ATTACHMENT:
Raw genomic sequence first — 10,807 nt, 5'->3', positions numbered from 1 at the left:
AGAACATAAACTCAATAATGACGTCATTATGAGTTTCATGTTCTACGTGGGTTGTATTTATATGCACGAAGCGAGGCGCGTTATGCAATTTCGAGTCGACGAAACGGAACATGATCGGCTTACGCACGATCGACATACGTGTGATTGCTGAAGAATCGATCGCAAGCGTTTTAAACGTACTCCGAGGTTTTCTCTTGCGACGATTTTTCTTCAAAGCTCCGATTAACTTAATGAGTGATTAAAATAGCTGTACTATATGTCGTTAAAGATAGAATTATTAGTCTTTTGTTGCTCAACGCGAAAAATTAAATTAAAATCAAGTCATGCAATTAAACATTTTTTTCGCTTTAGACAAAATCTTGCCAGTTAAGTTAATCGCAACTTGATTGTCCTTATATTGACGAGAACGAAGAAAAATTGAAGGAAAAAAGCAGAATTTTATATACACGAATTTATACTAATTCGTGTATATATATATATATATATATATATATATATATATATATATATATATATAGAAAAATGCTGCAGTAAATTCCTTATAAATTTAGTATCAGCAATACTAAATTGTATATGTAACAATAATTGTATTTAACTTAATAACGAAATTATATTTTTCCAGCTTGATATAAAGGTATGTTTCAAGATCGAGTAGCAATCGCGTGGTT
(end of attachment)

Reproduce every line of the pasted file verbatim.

Raw genomic sequence first — 10,807 nt, 5'->3', positions numbered from 1 at the left:
AGAACATAAACTCAATAATGACGTCATTATGAGTTTCATGTTCTACGTGGGTTGTATTTATATGCACGAAGCGAGGCGCGTTATGCAATTTCGAGTCGACGAAACGGAACATGATCGGCTTACGCACGATCGACATACGTGTGATTGCTGAAGAATCGATCGCAAGCGTTTTAAACGTACTCCGAGGTTTTCTCTTGCGACGATTTTTCTTCAAAGCTCCGATTAACTTAATGAGTGATTAAAATAGCTGTACTATATGTCGTTAAAGATAGAATTATTAGTCTTTTGTTGCTCAACGCGAAAAATTAAATTAAAATCAAGTCATGCAATTAAACATTTTTTTCGCTTTAGACAAAATCTTGCCAGTTAAGTTAATCGCAACTTGATTGTCCTTATATTGACGAGAACGAAGAAAAATTGAAGGAAAAAAGCAGAATTTTATATACACGAATTTATACTAATTCGTGTATATATATATATATATATATATATATATATATATATATATATATATATAGAAAAATGCTGCAGTAAATTCCTTATAAATTTAGTATCAGCAATACTAAATTGTATATGTAACAATAATTGTATTTAACTTAATAACGAAATTATATTTTTCCAGCTTGATATAAAGGTATGTTTCAAGATCGAGTAGCAATCGCGTGGTT